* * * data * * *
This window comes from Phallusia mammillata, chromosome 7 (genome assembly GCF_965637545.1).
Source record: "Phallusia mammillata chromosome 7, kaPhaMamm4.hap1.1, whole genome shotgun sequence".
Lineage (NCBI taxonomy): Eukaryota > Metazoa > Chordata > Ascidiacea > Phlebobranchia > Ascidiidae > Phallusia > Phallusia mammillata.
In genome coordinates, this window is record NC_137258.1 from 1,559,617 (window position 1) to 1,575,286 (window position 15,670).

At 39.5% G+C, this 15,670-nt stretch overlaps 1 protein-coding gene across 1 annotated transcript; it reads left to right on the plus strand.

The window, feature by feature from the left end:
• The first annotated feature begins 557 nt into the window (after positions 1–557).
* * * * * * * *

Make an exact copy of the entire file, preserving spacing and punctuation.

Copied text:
This window comes from Phallusia mammillata, chromosome 7 (genome assembly GCF_965637545.1).
Source record: "Phallusia mammillata chromosome 7, kaPhaMamm4.hap1.1, whole genome shotgun sequence".
Lineage (NCBI taxonomy): Eukaryota > Metazoa > Chordata > Ascidiacea > Phlebobranchia > Ascidiidae > Phallusia > Phallusia mammillata.
In genome coordinates, this window is record NC_137258.1 from 1,559,617 (window position 1) to 1,575,286 (window position 15,670).

At 39.5% G+C, this 15,670-nt stretch overlaps 1 protein-coding gene across 1 annotated transcript; it reads left to right on the plus strand.

The window, feature by feature from the left end:
• The first annotated feature begins 557 nt into the window (after positions 1–557).